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Wednesday, October 30, 2013

Some "Bumps" in California

California Healthline reports:
Toby Douglas, director of the state's Department of Health Care Services, called the withdrawal of autism services "some bumps" in the transition of Healthy Families children to Medi-Cal managed care.
Autism advocates begged to differ, characterizing it as a disaster in the lives of many families with autistic children because kids who received applied behavior analysis -- known as ABA therapy -- under Healthy Families stopped receiving it in the Medi-Cal system.

At an Assembly oversight hearing last week, Douglas said this year's Healthy Families transition, which goes into its final transitional phase this Friday, has gone better than state health officials expected.
Quynh Kieu, a pediatrician practicing in Fountain Valley, said Douglas' assessment of the Healthy Families transition was accurate in some respects.
"Coverage has been fairly good and most children have been able to keep their primary care provider," Kieu said. But her agreement ended when it came to autism care.

"For children who need ABA therapy or speech therapy, it has been nearly impossible," she said. "It's been a real hurdle to obtain the care for them."
Also in California Healthline:
Families dealing with autism often have to cobble together more than one form of health insurance to make sure treatment is covered. Regulations governing exchanges stipulate that if a family member has affordable coverage provided by an employer, dependents are not eligible for federal subsidies on the exchange.
Although policies sold in Covered California must include autism coverage, employer-funded plans are not required to include it. Families can purchase coverage through the exchange for full price, but because autism treatment is often expensive, advocates point out that low-income families need subsidies, especially those receiving a specific kind of expensive, intensive treatment -- applied behavioral analysis, known as ABA therapy.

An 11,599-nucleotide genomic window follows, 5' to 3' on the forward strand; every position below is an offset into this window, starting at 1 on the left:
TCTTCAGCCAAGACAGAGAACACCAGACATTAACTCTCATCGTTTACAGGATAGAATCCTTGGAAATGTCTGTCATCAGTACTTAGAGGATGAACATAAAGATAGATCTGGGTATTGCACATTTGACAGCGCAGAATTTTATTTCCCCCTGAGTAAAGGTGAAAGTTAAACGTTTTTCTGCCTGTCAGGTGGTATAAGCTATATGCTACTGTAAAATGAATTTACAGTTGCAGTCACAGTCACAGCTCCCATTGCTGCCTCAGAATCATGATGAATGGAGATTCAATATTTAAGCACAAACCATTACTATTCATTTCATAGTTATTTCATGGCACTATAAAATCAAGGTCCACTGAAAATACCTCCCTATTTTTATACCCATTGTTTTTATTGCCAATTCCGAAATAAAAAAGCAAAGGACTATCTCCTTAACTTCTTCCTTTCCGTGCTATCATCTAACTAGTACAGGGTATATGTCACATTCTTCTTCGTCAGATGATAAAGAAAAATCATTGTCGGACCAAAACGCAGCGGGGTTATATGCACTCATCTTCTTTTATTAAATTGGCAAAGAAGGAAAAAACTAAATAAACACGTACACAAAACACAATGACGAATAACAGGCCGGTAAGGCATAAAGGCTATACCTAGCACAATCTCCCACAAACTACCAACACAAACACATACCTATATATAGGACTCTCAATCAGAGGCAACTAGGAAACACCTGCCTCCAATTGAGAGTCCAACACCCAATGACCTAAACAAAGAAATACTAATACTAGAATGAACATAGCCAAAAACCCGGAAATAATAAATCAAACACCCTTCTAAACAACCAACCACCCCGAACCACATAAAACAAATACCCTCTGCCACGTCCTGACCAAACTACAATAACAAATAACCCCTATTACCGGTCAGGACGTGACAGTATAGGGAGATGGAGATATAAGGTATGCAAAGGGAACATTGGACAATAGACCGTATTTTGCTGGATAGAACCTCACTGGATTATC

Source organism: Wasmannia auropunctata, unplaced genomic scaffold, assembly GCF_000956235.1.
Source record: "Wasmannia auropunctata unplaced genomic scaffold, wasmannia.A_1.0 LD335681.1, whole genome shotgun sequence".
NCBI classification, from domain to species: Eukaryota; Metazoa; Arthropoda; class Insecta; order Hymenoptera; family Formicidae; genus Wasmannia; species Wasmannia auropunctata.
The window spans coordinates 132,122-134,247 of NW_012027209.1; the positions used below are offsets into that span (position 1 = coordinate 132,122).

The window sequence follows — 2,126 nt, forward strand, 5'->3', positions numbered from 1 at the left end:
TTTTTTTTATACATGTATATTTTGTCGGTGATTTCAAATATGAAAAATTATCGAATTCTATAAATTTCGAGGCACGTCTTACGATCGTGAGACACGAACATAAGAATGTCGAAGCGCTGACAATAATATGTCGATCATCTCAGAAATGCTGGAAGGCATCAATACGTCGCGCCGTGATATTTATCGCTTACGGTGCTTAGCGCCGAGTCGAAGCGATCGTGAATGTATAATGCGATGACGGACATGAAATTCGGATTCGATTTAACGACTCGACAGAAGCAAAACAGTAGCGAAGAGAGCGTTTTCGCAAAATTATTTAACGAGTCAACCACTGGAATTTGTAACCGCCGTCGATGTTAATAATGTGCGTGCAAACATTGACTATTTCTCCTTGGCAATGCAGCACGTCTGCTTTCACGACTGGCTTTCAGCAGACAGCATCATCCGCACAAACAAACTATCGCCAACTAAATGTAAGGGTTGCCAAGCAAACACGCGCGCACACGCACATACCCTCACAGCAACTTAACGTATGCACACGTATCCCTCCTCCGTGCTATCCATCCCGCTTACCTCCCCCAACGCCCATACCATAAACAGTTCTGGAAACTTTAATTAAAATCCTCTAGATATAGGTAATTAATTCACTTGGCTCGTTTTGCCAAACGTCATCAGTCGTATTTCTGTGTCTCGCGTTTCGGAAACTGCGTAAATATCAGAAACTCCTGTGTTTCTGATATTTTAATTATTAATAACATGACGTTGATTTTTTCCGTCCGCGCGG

"Speech therapy and occupational therapy are the most common forms of treatment and they are often covered by insurance, but ABA is considered the gold standard of therapy for autism and it's very expensive," said Cecily Ruttenberg, communications director for Autism Health Insurance Project.
"It was a big deal when the ACA was being put together as to whether ABA was to be included as an essential benefit. Then when it was decided that each state would decide its own essential benefits, we were thrilled that California was one of 24 states that included it," Ruttenberg said.
"But there are still a significant number of families who are not going to be able to afford ABA in California because of some of the rules in place and because Medi-Cal does not cover it," Ruttenberg said.
Autism advocates are lobbying to get ABA therapy covered by Medicaid nationally and by Medi-Cal in California. They're also working to change the regulation barring subsidies in families with employer-provided coverage